The history of a great wine area: La Ribera del Duero
The presence and cultivation of vineyards in Quintana del Pidio and the surrounding area of La Ribera del Duero has been documented for over 2000 years ago. In 300 BC, the Romans settled here and planted vines, although the Pre-Roman people (Vacceans and Arevacos) that preceded them had planted vines, the plantations became stable with the arrival of the Romans. Ceramics, mosaics and sculptures with wine related motifs can be found in the old Roman towns which prove their existence: Clunia, Baños de Valdearados are examples of towns and villages where they have found these artifacts.
During the Visigoth period the cultivation of the vine spread and took root. From the 6th century, religious orders (mainly the Cluny monks also in Burgundy) arrived in Duero Valley and founded numerous monasteries. The monks cultivated the vines and taught new techniques to the local farmers. In the 12th century, the first wine cellars were excavated into the ground and the vines became an important of cultural and economic development in the area. In 1190, King Alfonso 8th gifted the village of Quintana del Pidio to the Saint Domingo de Silos Monastery which became one of its prized possessions.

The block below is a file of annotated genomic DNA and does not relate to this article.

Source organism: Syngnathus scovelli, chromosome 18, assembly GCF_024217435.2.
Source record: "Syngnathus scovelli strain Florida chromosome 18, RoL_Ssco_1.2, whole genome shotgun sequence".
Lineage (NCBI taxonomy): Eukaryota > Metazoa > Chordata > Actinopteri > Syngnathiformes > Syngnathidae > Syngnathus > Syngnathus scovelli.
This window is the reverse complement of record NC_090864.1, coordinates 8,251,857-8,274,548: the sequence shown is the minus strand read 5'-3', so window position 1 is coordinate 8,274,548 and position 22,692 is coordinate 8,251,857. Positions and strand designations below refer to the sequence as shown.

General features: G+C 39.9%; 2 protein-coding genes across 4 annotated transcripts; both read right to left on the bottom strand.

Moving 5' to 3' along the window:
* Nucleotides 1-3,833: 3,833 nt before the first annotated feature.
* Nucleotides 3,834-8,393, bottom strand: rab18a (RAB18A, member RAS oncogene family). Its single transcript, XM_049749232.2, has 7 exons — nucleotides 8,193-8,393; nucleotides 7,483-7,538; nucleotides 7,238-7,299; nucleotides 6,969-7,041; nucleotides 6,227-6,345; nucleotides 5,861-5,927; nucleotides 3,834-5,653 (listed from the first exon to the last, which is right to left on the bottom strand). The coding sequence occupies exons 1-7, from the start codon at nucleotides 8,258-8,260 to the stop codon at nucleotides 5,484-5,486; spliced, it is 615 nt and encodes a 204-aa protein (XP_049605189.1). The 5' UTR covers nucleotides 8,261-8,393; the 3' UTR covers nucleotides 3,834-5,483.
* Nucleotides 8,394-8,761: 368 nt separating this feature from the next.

In the 15th century the first regulations were created to control production and commerce. Now in the Medieval period, Quintana del Pidio was chosen by the monks at Silos Monastery as supplier for their wines.
As told by the great French historian Huet de Lemps in his epic work about our region, in 1769 wine was generally sold under a lottery system amongst winemakers, dividing the commerce into months and since the 17 th century it was not permitted to sell out of your allocated period. This system did not favour the more humble, as they had to sell faster and at a lower price or to change their turn, whilst the rich could wait until the local fairs where there were more buyers. This system ran throughout Castile and Leon in the 17th and 18th centuries. There were places the system did not exist and there were one or two buyers who bought out the entire production but this was not always possible.
The transport from Quintana del Pidio and Gumiel de Mercado was the most expensive in the 19th century. It cost 4,5 pesetas/ hectoliter whilst other Burgos villages paid a peseta less. There were years when more than half of the production was exported from the stations in Burgos and Dueñas. Sometimes it was sent in trunks of 30 cantaras (480 litres) and also in wineskins and buckets.
The great business opportunity came when France was hit by phylloxera and the Quintana del Pidio area sold more than 28,000 cantaras (448,000 litres) to France and 184,000 litres to the rest of Spain as phylloxera affected Quintana del Pidio less than other zones due to its sandy soils. At the end of the 19th century, as the spread of phylloxera slowed down, the area still sold wine to France, Germany and Spain
In 1982 the Denomination of Origin Ribera del Duero formed to which Cillar de Silos joined a few years later.